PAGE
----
He climbed the leaf-littered steps. At the door he hesitated, his boots grating on broken glass as he peered into the darkened house. He pushed at the big door that hung ajar. It scraped open and he slipped into the house.

  Ronica took a deep breath and considered. He was probably just a scavenger, come to see if there was anything left to plunder. He would soon find there was not. What the Chalcedeans had not carried off, her neighbors had. Let him prowl through the ravaged h
ouse, and then he would leave. Nothing left in the house was worth risking herself. If she confronted him, she could be hurt. She tried to tell herself that there was nothing to gain. Still, she found herself gripping the cudgel that was now her constant companion as she edged toward the front door of her family home.

  Her feet were silent as she picked her way up the debris-strewn steps and through the glass fragments. She peered around the door, but the intruder was out of sight. Soundlessly, she slipped inside the entry hall. She froze there, listening. She heard a door open somewhere deeper inside the house. This villain seemed to know where he was going; was he someone she knew, then? If he was, did he mean well? She considered that unlikely. She was no longer confident of old friends and alliances. She could think of no one who might expect to find her at home.

  She had fled Bingtown weeks ago, the day after the Summer Ball. The night before, the tension over Chalcedean mercenaries in the harbor had suddenly erupted. Rumors that the Chalcedeans were attempting a landing while the Old Traders were engaged in their festivities had raced through the gathering. It was a New Trader plot, to take the Satrap hostage and overthrow Bingtown; so the gossip flew. The rumor was enough to ignite fires and riots. The Old and New Traders had clashed with one another and against the Chalcedean mercenaries in their harbor. Ships were attacked and burned, and the tariff docks, symbol of the Satrap’s authority, went up in flames yet again. But this time, the fires spread through the restless town. Angry New Traders set the elite shops along Rain Wild Street aflame. New Trader warehouses were torched in vengeance, and then someone set the Bingtown Traders’ Concourse alight.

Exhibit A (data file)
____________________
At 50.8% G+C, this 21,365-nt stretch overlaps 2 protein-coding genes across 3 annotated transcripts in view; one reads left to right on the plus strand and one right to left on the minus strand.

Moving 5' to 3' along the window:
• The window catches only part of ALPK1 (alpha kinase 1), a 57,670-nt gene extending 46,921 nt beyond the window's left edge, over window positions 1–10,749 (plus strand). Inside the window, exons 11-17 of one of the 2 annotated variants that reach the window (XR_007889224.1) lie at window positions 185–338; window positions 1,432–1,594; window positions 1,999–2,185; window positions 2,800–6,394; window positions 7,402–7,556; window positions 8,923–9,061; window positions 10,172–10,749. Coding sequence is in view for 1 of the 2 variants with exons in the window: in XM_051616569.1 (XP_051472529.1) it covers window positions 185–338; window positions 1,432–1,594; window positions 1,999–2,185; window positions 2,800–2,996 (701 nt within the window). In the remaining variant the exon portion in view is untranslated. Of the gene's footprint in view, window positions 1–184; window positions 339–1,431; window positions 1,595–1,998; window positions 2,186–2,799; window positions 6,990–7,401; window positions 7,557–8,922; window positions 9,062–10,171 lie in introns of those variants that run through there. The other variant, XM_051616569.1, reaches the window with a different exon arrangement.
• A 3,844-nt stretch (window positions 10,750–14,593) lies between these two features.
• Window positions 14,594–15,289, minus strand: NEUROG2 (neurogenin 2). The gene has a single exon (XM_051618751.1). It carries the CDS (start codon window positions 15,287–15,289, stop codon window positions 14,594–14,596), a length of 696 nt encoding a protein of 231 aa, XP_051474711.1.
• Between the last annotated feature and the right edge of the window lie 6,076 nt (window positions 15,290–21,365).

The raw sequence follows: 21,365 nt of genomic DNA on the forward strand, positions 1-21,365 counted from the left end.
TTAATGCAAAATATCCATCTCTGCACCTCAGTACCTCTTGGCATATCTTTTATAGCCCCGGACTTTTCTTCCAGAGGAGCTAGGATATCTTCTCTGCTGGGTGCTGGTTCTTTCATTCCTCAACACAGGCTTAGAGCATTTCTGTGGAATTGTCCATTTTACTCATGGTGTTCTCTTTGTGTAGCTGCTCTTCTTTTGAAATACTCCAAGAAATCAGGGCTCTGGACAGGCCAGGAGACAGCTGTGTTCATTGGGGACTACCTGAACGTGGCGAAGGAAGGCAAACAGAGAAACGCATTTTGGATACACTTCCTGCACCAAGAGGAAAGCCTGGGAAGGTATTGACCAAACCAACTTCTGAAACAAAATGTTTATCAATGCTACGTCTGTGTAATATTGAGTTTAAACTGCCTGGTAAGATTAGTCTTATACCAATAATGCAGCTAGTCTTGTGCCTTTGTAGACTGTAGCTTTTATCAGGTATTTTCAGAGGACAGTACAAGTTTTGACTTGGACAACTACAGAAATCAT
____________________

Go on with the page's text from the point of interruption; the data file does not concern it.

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  Meanwhile, the battle in the harbor raged. The Chalcedean galleys that had been resident in the harbor, masquerading as Jamaillian patrol vessels, made up one arm of the pincers. The Chalcedean ships that had arrived bringing the Satrap made up the other half. Caught between them were Bingtown liveships and trading vessels and the larger fishing vessels of the Three Ships immigrants. In the end, the rallying of the small boats of the Three Ships folk had turned the tide of battle. In the dark, the tiny fishing vessels could slip up on the large Chalcedean sailing ships. Suddenly pots of burning oil and tar shattered against the hulls of the ships or were lobbed onto the decks. Abruptly the Chalcedean ships were too engaged in putting out fires to contain the ships in the harbor. Like gnats harrying bulls, the tiny boats had persisted in attacking the ships blocking the harbor mouth. Chalcedean fighters on the docks and in Bingtown were horrified to see their own ships driven from Bingtown Harbor. Abruptly the cut-off invaders were fighting for their lives. The running battle had continued as the Bingtown ships pursued the Chalcedeans into the open water.